Whedon: The idea was, “Eliza can do a lot of things, so let’s have her do a lot of things.” The way that works is to have a very varied clientele. Obviously, since it’s an underground operation and very expensive and very illegal, some of them are shifty and a lot of them are rich. That sort helps keep it varied and fun and glamorous, but I also establish in the pilot that they do what they refer to as “pro bonos,” which are just things where they help people [for free], because they discover that even though they don’t remember any of it, it helps them physically that they do these things.
So there’s a physical benefit to them doing good?
Whedon: Yes, and there’s an argument about it. There’s an argument about everything, even in the first episode.
People will compare this show to loads of other things …
Whedon: People would come to me with “It’s just like … It’s just like … It’s just like …” I always feel a little guilty, if you have enough of those, I feel that’s what makes it original. Eternal Sunshine is one of those things we all went, “Oh yeah, of course.” Eternal Sunshine. Never Let Me Go, that novel. Actually, it was Tahmoh who pointed that out to me. Tahmoh Penikett, when I first got on the phone with him, he said, “Have you read this book …?” And I went, “Oh my God, I have.” And, yes, I think I’m stealing from it.
You’re going to get a lot of Eternal Sunshine comparisons …
Whedon: Eternal Sunshine, it’s that same sort of idea of “What about our relationships is real, and what is just what we’re projecting?” And that’s really … this whole [thing] revolves around the idea of what we expect from each other, what we believe about ourselves, and how all of that can be torn apart, and how you can build, from scratch, your own identity. So it’s very dark and very morally gray.
Would you say that Dollhouse is darker than your other shows?
Whedon: Dark in a different way, I’d say. It’s gray, dark gray. It doesn’t all take place at night, I’m very happy to say, because that’s horrible to shoot. But everybody in it is compromised, to a very large extent, and yet I love every character and I’m fascinated by them, as always happens. And the actors we have playing them are phenomenal. So we know that we can take any character, put them through the wringer, find the hope or lose hope, really break them down and then build them up again, which, ultimately, is sort of the whole point of all the dramas I do.
Eliza was pretty dark on Buffy and Angel, and here …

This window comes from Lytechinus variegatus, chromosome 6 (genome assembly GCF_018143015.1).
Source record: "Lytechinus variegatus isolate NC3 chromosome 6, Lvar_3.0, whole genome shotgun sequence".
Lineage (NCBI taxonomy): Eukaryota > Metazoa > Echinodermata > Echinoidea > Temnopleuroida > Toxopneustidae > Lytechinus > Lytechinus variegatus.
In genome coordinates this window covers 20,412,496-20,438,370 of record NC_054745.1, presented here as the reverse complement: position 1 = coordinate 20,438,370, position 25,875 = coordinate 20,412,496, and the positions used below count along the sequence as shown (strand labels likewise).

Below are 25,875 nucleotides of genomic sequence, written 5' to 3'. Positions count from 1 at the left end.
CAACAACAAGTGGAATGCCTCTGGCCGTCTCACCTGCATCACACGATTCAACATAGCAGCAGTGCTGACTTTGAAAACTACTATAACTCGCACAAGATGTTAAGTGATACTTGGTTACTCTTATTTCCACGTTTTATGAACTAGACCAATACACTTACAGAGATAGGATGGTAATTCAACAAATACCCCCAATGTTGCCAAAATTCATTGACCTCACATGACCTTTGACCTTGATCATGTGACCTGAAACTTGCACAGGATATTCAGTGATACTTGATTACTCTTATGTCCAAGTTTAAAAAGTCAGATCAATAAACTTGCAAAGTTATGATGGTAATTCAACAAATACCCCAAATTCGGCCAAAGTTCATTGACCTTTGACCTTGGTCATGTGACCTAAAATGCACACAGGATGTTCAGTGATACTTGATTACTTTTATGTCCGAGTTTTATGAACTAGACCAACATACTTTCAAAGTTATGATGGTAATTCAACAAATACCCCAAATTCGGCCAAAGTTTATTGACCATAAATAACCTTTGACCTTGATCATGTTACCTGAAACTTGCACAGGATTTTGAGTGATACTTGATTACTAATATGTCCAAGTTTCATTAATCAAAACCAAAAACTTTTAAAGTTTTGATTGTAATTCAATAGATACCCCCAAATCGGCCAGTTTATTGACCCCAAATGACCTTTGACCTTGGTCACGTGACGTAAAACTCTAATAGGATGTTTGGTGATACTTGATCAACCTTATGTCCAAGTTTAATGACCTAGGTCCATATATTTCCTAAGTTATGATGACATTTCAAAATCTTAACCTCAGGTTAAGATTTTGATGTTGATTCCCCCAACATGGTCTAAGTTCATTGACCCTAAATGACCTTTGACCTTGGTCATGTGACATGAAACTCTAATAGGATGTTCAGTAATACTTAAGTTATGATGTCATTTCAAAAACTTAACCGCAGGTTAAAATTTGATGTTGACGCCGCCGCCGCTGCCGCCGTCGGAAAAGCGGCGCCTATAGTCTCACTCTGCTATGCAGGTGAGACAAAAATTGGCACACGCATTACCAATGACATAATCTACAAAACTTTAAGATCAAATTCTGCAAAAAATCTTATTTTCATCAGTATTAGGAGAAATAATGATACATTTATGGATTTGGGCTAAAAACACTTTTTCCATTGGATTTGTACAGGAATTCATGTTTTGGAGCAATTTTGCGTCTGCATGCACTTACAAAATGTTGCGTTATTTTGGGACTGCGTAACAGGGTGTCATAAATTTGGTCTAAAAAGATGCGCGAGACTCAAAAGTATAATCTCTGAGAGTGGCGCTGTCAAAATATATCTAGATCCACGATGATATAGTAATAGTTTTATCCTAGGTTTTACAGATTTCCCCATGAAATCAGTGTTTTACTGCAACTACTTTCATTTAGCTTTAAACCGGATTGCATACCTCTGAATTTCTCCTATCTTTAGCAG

Whedon: She’s a complete innocent as Echo, but what’s interesting to me is, as she begins to build a character as Echo, one of the things that Echo is going to have to learn how to do is [be] evil. Part of becoming human is layering on something that is bad. So, that to me … somebody described it as the serpent in the Garden of Eden, and I thought, “Yeah, that’s her, too.”
People are also wondering who the Actives are working for, where the money goes, if they’re assassins …
Whedon: People thought it’s like an Alias thing, and the two things we’ve had to [clarify] is that, one, she’s not toting a gun every week. That’s not what it’s about. It’s a human drama with some action and all the suspense because, as she becomes self-aware, the Dollhouse becomes kind of a dangerous place for her. So there’s always that friction. But it could be a romantic comedy one week. Eliza jokes that this a cure for her ADHD, and I say it’s a cure for mine.
During the writers’ strike you shot Dr. Horrible’s Sing-Along Blog, an online musical that stars Neil Patrick Harris, Felicia Day and Nathan Fillion. What can you tell us about that, and what’s currently happening with it?
Whedon: Dr. Horrible we’re just finishing. We’re going to finishing posting it, and then we’re going to have a whole conversation about how to put it out there. I’m going to put it on the Internet first. Whether or not I can monetize it that way … I’d like to be able to. I’d like to be able to make the money back, pay the crew, because Dr. Horrible, apart from being hilarious and fun, is also a product of the strike. I want to show that there’s a way to make things yourself, but then I also want to show that there’s a way to make that viable for people. So even if I don’t accomplish the second part, I want to do the first part. So we’ll put it on the Internet, hopefully with a sponsor of some kind. We’ll work that out. And then iTunes, DVD … we’re doing amazing DVD extras. It’s going to be the finest 40-minute musical since the last one I made.